5 more tools for immersive learning during school closures
Over the past few weeks, I have seen an increase in the number of articles about emerging technologies, such as the use of artificial intelligence and augmented and virtual reality. In my eighth-grade course called “STEAM: What’s Next in Emerging Technology,” these are some of my favorite topics to cover, and I love to ask students for their thoughts about them during our weekly meetings.
Of course, I would prefer to teach these topics and interact with students in the classroom, but during this time of remote learning, there are tools for providing similar experiences outside the classroom. These tools can be used to create augmented reality scavenger hunts or virtual field trips, for instance.
Exploring AR/VR technologies at home
Taking students on field trips or having them imagine what a place or a thing might look like up close is now possible with immersive tools for AR and VR. When educators offer these options, they create more interactive learning experiences for students.
Not sure where to begin? Here are five more resources to consider. (For the first five, click here.)
- Light Up Learning: Looking for a more hands-on way to help students learn about different structures and science-related topics? Try Bridge Builder AR. Students can design their own bridges in AR and test their structures. Using Magnet Lab AR, students can simulate experiments to learn more about magnets and force. Animal Safari AR enables users to place animals in the real world. Why not make your home or backyard a safari? There is also an option for storytelling when combined with the video recording tool, which allows students to narrate their experiences.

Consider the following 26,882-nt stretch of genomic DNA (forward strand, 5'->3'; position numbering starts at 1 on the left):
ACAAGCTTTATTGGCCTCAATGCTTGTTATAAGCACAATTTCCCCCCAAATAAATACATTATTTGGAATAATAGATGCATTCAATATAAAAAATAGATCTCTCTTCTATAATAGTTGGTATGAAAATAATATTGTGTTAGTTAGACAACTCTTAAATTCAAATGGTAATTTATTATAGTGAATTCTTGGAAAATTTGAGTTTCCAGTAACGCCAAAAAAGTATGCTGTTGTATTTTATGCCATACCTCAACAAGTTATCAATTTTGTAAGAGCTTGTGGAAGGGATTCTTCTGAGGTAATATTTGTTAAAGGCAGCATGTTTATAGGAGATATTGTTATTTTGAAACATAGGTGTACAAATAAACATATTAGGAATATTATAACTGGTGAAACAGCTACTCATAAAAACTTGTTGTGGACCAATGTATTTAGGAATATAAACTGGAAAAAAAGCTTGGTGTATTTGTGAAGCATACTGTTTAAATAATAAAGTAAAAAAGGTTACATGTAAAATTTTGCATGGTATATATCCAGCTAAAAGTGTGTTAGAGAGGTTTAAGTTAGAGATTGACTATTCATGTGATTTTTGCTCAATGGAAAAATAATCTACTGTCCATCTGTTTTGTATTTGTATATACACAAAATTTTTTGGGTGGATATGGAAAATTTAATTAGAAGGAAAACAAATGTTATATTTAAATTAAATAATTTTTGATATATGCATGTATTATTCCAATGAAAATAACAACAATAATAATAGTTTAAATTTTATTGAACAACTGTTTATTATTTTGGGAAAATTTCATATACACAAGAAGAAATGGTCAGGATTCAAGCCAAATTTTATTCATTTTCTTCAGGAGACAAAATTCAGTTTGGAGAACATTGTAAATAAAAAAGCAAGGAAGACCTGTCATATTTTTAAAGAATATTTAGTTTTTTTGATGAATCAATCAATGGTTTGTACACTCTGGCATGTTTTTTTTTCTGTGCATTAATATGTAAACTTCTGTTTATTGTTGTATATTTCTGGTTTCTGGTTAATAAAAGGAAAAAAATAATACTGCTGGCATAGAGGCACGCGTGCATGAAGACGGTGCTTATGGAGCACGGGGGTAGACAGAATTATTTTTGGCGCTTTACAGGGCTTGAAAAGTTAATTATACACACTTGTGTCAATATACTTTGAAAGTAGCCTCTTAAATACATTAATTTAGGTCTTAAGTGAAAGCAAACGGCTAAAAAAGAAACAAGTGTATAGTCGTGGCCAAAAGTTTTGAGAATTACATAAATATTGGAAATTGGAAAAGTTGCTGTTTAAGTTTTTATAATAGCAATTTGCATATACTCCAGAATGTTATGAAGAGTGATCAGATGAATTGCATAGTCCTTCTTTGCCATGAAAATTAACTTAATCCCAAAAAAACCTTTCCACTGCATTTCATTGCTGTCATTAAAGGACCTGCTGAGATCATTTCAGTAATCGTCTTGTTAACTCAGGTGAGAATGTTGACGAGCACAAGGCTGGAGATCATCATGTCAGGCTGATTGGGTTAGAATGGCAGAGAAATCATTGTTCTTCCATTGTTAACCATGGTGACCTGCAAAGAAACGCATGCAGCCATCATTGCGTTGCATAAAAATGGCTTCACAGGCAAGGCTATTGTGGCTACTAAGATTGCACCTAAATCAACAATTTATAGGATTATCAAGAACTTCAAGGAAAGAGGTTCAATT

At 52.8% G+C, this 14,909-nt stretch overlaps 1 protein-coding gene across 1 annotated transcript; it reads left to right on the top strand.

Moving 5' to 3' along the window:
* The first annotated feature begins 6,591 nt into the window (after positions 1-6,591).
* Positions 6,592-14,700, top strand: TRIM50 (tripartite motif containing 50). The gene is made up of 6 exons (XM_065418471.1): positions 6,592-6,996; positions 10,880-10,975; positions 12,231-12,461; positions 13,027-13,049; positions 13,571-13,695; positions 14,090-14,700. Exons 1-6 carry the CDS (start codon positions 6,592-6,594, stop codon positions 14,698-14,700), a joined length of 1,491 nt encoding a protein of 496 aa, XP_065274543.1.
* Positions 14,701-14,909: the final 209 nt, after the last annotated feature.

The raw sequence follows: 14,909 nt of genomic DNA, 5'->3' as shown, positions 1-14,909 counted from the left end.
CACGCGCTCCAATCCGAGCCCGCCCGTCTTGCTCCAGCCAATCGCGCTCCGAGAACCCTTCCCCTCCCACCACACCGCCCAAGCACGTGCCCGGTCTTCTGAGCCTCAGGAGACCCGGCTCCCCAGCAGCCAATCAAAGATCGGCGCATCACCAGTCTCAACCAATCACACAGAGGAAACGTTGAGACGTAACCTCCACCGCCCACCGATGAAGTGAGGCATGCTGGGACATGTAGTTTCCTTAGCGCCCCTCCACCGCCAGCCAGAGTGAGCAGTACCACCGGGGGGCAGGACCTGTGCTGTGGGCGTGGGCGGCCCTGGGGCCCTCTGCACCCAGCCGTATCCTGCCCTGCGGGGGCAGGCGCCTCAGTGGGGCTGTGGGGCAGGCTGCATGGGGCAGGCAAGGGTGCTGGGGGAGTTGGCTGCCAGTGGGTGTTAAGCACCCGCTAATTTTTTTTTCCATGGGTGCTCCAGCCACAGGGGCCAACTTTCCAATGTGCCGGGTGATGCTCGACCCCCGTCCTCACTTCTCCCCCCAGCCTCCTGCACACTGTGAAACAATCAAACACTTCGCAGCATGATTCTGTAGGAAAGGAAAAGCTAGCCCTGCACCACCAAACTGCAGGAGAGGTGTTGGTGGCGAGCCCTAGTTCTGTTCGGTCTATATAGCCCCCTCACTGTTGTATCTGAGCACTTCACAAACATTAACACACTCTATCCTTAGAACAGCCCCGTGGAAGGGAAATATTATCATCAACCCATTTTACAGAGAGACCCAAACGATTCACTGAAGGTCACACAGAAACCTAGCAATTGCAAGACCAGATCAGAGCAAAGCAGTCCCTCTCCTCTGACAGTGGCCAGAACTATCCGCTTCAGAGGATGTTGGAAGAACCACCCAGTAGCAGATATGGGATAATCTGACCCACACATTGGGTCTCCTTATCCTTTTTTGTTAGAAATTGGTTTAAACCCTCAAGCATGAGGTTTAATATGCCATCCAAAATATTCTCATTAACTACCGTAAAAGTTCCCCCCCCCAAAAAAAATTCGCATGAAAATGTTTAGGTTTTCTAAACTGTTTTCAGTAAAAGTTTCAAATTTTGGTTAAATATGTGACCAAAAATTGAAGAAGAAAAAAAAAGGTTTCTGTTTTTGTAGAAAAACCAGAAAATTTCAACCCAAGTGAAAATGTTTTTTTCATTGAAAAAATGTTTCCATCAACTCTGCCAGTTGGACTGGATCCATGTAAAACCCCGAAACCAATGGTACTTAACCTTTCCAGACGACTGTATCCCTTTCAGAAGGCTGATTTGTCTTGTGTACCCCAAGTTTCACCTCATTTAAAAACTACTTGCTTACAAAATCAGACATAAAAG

- Merge EDU: Imagine holding a frog, a volcano, the earth or a statue for close exploration. With this AR/VR platform, students can explore science-related topics in AR. Users can also create their own 3D content.
- Narrator AR: Add some AR fun to handwriting practice for students. Once a word is written on paper, use the app to scan the paper and then watch as a rainbow unicorn trail or a rocket spells the word in AR.
- Quiver: Bring a drawing to life with this coloring app. Start by printing a page, coloring it, and using the app to see the drawing in 3D AR.
- Thyng App: Create AR experiences that include animated characters, text and more. This tool can also be used to scan a target image and record a video (10 seconds or less) to go with it.
There are many great tools available to explore AR and VR and to get started quickly at different levels and content areas. For more ideas, follow #augmentedreality and #virtualreality on Twitter, and check out #ARVRinEDU, a weekly chat with ed-tech consultant and FETC featured speaker Jaime Donally.
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